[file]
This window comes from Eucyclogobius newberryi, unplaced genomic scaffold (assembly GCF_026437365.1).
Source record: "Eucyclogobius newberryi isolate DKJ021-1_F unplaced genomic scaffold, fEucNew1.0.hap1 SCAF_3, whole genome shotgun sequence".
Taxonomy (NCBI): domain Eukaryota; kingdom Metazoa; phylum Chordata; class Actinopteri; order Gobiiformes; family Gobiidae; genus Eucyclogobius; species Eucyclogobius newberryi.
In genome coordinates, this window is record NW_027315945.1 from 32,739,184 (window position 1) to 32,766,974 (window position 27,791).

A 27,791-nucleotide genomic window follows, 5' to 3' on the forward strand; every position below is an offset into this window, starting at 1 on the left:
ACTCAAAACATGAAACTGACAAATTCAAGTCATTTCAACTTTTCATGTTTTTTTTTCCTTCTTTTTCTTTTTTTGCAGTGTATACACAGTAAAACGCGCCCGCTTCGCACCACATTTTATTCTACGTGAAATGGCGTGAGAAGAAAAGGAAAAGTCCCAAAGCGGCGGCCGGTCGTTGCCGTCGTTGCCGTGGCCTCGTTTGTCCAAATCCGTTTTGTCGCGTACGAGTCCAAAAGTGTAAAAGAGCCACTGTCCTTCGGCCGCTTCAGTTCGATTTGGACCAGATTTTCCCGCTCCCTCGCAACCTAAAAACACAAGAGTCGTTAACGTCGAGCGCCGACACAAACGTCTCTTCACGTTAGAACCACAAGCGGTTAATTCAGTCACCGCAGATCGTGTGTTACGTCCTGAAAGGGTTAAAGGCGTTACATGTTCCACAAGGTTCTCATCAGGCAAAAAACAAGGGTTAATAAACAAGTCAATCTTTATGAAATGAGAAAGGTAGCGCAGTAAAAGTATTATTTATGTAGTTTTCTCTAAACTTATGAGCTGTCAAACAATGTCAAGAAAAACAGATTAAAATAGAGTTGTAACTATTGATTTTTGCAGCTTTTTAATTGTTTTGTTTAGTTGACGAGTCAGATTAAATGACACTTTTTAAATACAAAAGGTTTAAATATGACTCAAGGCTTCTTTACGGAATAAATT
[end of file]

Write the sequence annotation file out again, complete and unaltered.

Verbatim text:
This window comes from Eucyclogobius newberryi, unplaced genomic scaffold (assembly GCF_026437365.1).
Source record: "Eucyclogobius newberryi isolate DKJ021-1_F unplaced genomic scaffold, fEucNew1.0.hap1 SCAF_3, whole genome shotgun sequence".
Taxonomy (NCBI): domain Eukaryota; kingdom Metazoa; phylum Chordata; class Actinopteri; order Gobiiformes; family Gobiidae; genus Eucyclogobius; species Eucyclogobius newberryi.
In genome coordinates, this window is record NW_027315945.1 from 32,739,184 (window position 1) to 32,766,974 (window position 27,791).

A 27,791-nucleotide genomic window follows, 5' to 3' on the forward strand; every position below is an offset into this window, starting at 1 on the left:
ACTCAAAACATGAAACTGACAAATTCAAGTCATTTCAACTTTTCATGTTTTTTTTTCCTTCTTTTTCTTTTTTTGCAGTGTATACACAGTAAAACGCGCCCGCTTCGCACCACATTTTATTCTACGTGAAATGGCGTGAGAAGAAAAGGAAAAGTCCCAAAGCGGCGGCCGGTCGTTGCCGTCGTTGCCGTGGCCTCGTTTGTCCAAATCCGTTTTGTCGCGTACGAGTCCAAAAGTGTAAAAGAGCCACTGTCCTTCGGCCGCTTCAGTTCGATTTGGACCAGATTTTCCCGCTCCCTCGCAACCTAAAAACACAAGAGTCGTTAACGTCGAGCGCCGACACAAACGTCTCTTCACGTTAGAACCACAAGCGGTTAATTCAGTCACCGCAGATCGTGTGTTACGTCCTGAAAGGGTTAAAGGCGTTACATGTTCCACAAGGTTCTCATCAGGCAAAAAACAAGGGTTAATAAACAAGTCAATCTTTATGAAATGAGAAAGGTAGCGCAGTAAAAGTATTATTTATGTAGTTTTCTCTAAACTTATGAGCTGTCAAACAATGTCAAGAAAAACAGATTAAAATAGAGTTGTAACTATTGATTTTTGCAGCTTTTTAATTGTTTTGTTTAGTTGACGAGTCAGATTAAATGACACTTTTTAAATACAAAAGGTTTAAATATGACTCAAGGCTTCTTTACGGAATAAATT